2. Look for the ‘Bin’ mailbox in the sidebar. If you have multiple email accounts set up, each will have its own Trash.'Bin' mailbox
  3. Right-click (or control-click) on the ‘Trash’ mailbox and choose ‘Erase Deleted Items’. You’ll usually get a choice to do this for all accounts or just one. If you’re sure, go ahead and erase them all.Erase Deleted Items'

When you empty the Trash in Mail, those emails are completely removed from your Mac, clearing mail storage on Mac significantly. It’s a quick win for reclaiming space and keeping your Mail app tidy.

Method 4: Remove and Re-add Email Accounts

When the usual cleanup isn’t cutting it, starting fresh with your email accounts can make a big difference. Here’s how to do it safely:

  1. Before you start, make sure any inportant emails are backed up. You can save them as PDFs or make sure they’re synced with the server if you’re using IMAP.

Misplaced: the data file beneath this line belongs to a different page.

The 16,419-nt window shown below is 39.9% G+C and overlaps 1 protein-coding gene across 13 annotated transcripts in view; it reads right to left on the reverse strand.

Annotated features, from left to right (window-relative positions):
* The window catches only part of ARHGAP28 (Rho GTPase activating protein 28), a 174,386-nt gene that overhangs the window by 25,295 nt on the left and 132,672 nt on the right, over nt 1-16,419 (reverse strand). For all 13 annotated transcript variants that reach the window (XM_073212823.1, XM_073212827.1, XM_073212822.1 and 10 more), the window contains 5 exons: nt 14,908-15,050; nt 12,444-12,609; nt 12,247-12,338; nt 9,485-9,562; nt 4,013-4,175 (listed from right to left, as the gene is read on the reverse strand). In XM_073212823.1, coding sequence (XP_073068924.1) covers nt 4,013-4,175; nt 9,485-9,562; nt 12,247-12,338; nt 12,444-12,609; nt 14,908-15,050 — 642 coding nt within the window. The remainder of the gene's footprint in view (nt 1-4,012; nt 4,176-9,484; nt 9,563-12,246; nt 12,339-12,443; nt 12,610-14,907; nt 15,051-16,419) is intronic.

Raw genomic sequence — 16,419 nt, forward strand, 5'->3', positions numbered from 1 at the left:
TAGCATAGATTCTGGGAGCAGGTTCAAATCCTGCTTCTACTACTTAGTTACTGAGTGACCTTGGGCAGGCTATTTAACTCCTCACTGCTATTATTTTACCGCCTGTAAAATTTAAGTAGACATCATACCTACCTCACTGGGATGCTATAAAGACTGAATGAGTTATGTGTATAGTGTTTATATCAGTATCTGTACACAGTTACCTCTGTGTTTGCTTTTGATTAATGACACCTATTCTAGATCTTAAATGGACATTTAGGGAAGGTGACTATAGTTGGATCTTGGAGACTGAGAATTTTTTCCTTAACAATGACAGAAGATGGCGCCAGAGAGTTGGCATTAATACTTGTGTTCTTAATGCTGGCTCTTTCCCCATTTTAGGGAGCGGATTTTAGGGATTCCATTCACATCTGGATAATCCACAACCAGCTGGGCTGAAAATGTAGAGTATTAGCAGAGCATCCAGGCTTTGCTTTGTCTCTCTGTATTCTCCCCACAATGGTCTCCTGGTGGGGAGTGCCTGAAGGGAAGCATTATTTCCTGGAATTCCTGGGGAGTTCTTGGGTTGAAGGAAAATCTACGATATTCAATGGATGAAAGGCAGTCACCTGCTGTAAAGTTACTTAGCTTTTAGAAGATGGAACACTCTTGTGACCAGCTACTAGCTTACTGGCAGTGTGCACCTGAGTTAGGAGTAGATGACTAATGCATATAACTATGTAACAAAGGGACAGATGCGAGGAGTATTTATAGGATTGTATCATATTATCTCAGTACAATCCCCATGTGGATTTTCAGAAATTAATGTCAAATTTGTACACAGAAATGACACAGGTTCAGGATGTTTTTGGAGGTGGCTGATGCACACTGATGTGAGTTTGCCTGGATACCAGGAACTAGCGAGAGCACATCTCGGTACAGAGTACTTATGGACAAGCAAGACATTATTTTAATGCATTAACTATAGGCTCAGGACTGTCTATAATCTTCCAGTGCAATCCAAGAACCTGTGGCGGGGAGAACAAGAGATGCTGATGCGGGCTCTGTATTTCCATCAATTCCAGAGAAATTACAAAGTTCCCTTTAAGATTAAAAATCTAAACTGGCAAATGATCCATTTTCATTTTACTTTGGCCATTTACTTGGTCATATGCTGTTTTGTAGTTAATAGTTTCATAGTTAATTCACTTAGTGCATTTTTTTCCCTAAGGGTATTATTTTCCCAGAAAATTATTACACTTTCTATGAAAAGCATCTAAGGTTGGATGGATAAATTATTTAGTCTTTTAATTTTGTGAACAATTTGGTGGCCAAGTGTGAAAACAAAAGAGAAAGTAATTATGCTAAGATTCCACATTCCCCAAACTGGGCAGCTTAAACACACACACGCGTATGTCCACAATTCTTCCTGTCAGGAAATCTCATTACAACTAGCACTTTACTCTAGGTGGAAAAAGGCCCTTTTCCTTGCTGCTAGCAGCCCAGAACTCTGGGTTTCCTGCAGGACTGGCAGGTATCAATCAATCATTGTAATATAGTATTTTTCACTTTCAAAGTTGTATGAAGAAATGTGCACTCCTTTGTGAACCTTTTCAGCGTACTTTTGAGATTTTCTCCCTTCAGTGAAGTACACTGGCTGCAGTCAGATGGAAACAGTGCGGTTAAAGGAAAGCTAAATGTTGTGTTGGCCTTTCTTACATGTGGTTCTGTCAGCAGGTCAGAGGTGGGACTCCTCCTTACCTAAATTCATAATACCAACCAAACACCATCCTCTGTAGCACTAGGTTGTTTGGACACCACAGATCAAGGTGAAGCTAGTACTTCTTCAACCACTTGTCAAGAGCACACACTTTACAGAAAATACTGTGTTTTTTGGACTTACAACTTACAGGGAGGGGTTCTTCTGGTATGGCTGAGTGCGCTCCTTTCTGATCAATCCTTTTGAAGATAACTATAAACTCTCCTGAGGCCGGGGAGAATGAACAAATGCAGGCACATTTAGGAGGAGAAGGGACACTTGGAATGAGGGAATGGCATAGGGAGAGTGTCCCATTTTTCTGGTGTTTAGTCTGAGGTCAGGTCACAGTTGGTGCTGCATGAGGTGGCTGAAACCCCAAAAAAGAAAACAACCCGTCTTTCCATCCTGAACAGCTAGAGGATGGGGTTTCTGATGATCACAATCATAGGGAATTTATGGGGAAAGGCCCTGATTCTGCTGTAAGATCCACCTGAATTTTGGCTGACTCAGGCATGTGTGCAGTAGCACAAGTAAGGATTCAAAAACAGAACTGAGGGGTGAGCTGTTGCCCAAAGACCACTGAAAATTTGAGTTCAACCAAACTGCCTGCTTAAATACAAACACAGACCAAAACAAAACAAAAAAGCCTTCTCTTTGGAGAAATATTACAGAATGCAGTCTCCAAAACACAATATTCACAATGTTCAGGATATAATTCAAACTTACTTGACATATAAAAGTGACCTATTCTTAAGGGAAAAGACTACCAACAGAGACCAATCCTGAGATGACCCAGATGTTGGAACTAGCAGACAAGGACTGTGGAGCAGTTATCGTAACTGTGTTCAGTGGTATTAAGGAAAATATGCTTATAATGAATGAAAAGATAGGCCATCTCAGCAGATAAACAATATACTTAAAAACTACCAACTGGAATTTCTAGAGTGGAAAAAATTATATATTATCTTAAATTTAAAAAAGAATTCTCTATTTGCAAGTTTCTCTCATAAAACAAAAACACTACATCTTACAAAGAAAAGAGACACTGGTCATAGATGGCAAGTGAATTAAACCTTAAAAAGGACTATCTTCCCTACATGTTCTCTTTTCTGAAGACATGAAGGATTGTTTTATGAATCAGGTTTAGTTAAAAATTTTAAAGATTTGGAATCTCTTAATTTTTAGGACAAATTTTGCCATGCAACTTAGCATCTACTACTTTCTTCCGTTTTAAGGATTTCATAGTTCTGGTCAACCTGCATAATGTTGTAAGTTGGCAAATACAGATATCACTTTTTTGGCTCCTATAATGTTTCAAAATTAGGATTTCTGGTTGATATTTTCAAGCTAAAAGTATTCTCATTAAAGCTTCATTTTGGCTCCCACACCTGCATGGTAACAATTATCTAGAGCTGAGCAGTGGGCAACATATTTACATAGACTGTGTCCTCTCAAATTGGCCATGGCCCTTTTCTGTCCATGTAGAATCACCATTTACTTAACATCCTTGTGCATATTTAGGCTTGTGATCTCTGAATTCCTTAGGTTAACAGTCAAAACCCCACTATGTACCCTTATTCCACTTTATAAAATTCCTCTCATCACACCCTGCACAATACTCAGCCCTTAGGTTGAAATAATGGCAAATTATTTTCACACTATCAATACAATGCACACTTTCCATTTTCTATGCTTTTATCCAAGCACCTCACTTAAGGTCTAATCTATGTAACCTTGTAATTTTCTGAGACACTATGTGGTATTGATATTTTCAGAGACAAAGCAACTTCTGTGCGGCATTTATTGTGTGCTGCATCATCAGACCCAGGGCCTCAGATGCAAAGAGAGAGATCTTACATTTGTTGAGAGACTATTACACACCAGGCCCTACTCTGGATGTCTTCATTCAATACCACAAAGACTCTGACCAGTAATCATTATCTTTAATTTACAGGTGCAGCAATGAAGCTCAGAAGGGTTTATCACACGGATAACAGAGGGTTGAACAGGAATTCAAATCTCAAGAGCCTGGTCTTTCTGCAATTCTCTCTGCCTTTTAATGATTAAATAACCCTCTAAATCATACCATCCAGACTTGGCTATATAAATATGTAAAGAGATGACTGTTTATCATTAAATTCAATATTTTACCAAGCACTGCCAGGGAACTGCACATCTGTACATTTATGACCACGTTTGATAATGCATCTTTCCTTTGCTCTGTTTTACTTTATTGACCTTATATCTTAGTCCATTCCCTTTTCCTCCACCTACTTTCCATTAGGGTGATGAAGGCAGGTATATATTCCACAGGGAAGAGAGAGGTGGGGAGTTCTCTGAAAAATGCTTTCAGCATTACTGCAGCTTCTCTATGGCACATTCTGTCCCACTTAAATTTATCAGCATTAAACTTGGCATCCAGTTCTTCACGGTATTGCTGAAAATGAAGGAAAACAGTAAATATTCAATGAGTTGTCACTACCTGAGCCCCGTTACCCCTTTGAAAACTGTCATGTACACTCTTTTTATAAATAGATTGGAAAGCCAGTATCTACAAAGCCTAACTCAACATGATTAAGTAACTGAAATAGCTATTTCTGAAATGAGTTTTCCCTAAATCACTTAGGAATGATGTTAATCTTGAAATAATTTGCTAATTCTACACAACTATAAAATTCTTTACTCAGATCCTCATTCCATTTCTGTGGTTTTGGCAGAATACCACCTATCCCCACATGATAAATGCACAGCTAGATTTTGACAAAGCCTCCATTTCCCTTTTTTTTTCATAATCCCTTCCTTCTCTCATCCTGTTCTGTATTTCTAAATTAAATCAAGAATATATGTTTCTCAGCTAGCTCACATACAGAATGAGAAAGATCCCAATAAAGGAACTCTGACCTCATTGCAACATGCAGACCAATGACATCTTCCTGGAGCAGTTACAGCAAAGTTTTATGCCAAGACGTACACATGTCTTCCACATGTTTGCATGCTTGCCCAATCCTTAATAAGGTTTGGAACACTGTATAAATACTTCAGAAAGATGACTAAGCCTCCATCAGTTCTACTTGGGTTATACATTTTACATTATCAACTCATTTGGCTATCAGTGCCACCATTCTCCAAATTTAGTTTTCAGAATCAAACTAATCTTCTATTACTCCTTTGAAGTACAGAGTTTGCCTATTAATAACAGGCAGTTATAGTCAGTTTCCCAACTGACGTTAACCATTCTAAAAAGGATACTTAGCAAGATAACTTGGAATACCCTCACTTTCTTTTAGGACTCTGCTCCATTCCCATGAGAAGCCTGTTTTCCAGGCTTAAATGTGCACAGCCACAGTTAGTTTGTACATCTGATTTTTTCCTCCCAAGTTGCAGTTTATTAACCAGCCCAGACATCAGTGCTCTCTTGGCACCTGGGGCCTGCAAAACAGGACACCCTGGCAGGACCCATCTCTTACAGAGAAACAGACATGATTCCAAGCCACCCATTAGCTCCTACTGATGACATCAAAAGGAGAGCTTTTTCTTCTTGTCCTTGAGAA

2.  In the Mail app, go to ‘Mail’ in the menu bar and select ‘Settings’.mail app settings
  3. Click on the ‘Accounts’ tab to see all your email accounts listed.linked accounts
  4. Select the account you want to remove, and click the ‘-‘ (minus) button at the bottom. Confirm when prompted.
  5. If you need that account back, click the ‘+’ (plus) button and follow the steps to add it again. This will re-sync your emails from the server, minus the clutter and excess data.add email acoount

This method clears mail storage on Mac by wiping the slate clean for your email accounts. It’s a nuclear option though and shouldn’t be attempted before other options are exhausted.

 Method 5: Use Third-Party Cleaning Tools

If manually managing your Mac’s Mail storage sounds daunting, you’re in luck. Several trusted applications can help you manage your mailbox, reclaim disk space, and improve your Mac’s performance. Here’s a closer look at some standout options:

  • CleanMyMac X: This app is a powerhouse when it comes to tidying up your Mac. It doesn’t just stop at clearing out old mail attachments; it dives deep to root out system junk, malware, and more, ensuring your machine runs as smoothly as possible. The Mail Attachments module is particularly handy for targeting those pesky files you’ve downloaded and forgotten about. It’s designed with a user-friendly interface, making maintenance tasks accessible even to less tech-savvy users.CleanMyMac X